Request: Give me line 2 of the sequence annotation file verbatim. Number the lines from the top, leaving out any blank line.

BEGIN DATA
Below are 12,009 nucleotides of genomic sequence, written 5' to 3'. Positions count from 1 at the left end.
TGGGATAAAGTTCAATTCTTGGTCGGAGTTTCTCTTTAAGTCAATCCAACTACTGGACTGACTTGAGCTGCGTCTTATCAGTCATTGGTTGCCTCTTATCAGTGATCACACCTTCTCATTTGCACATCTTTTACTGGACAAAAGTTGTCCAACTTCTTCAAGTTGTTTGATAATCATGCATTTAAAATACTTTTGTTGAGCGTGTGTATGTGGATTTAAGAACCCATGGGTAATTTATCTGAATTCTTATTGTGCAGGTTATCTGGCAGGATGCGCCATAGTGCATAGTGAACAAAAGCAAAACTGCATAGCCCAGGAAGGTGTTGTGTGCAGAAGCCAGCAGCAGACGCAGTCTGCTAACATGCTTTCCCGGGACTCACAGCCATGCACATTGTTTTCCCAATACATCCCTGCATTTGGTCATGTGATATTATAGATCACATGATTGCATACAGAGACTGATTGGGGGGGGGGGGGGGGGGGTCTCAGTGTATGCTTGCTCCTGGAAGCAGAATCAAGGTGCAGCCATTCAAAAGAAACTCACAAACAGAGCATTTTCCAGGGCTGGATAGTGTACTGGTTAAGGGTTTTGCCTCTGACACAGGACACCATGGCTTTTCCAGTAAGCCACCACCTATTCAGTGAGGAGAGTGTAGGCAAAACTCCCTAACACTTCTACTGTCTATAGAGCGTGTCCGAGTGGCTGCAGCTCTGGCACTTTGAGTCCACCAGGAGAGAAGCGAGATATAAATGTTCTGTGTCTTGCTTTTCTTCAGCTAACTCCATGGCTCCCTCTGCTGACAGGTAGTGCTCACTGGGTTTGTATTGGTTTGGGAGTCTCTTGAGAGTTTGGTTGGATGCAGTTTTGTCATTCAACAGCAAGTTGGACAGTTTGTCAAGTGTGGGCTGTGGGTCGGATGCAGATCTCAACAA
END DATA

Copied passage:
TGGGATAAAGTTCAATTCTTGGTCGGAGTTTCTCTTTAAGTCAATCCAACTACTGGACTGACTTGAGCTGCGTCTTATCAGTCATTGGTTGCCTCTTATCAGTGATCACACCTTCTCATTTGCACATCTTTTACTGGACAAAAGTTGTCCAACTTCTTCAAGTTGTTTGATAATCATGCATTTAAAATACTTTTGTTGAGCGTGTGTATGTGGATTTAAGAACCCATGGGTAATTTATCTGAATTCTTATTGTGCAGGTTATCTGGCAGGATGCGCCATAGTGCATAGTGAACAAAAGCAAAACTGCATAGCCCAGGAAGGTGTTGTGTGCAGAAGCCAGCAGCAGACGCAGTCTGCTAACATGCTTTCCCGGGACTCACAGCCATGCACATTGTTTTCCCAATACATCCCTGCATTTGGTCATGTGATATTATAGATCACATGATTGCATACAGAGACTGATTGGGGGGGGGGGGGGGGGGGTCTCAGTGTATGCTTGCTCCTGGAAGCAGAATCAAGGTGCAGCCATTCAAAAGAAACTCACAAACAGAGCATTTTCCAGGGCTGGATAGTGTACTGGTTAAGGGTTTTGCCTCTGACACAGGACACCATGGCTTTTCCAGTAAGCCACCACCTATTCAGTGAGGAGAGTGTAGGCAAAACTCCCTAACACTTCTACTGTCTATAGAGCGTGTCCGAGTGGCTGCAGCTCTGGCACTTTGAGTCCACCAGGAGAGAAGCGAGATATAAATGTTCTGTGTCTTGCTTTTCTTCAGCTAACTCCATGGCTCCCTCTGCTGACAGGTAGTGCTCACTGGGTTTGTATTGGTTTGGGAGTCTCTTGAGAGTTTGGTTGGATGCAGTTTTGTCATTCAACAGCAAGTTGGACAGTTTGTCAAGTGTGGGCTGTGGGTCGGATGCAGATCTCAACAA